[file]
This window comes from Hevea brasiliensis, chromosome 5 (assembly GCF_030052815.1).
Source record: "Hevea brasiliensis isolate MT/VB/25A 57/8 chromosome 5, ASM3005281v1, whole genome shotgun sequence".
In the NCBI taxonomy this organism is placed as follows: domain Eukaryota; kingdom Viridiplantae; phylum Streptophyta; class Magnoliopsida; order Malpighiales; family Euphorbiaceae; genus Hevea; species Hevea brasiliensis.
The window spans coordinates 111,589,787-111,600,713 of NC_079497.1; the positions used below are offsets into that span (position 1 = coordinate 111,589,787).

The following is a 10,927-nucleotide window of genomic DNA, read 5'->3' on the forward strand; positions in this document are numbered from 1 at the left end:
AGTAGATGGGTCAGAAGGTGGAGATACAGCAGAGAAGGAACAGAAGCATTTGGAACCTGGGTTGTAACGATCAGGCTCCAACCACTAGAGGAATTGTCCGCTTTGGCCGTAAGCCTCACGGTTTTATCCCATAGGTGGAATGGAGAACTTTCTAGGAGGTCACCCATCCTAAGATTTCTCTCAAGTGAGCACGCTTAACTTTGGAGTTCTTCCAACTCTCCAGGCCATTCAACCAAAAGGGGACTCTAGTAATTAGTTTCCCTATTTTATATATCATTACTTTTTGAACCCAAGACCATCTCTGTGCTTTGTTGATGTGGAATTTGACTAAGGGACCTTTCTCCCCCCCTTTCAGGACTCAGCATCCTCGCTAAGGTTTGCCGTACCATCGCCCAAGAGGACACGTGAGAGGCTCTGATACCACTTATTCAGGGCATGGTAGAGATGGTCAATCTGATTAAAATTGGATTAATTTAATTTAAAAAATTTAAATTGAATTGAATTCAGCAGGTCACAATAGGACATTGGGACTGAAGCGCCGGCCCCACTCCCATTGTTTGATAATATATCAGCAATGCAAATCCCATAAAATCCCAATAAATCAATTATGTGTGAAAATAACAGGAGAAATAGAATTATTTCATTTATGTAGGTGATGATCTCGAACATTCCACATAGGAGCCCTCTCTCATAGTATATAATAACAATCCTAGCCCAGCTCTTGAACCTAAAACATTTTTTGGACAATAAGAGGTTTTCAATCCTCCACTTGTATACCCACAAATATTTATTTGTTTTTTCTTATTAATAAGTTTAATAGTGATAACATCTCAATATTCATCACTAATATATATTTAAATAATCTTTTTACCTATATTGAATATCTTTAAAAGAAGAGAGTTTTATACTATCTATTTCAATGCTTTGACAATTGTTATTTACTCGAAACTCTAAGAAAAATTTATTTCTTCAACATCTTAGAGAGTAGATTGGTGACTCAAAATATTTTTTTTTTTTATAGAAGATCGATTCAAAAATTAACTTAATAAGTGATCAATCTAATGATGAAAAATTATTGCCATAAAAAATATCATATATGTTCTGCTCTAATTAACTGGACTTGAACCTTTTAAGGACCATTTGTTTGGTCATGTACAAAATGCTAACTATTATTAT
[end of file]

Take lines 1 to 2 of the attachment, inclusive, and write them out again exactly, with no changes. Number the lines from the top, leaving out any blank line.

This window comes from Hevea brasiliensis, chromosome 5 (assembly GCF_030052815.1).
Source record: "Hevea brasiliensis isolate MT/VB/25A 57/8 chromosome 5, ASM3005281v1, whole genome shotgun sequence".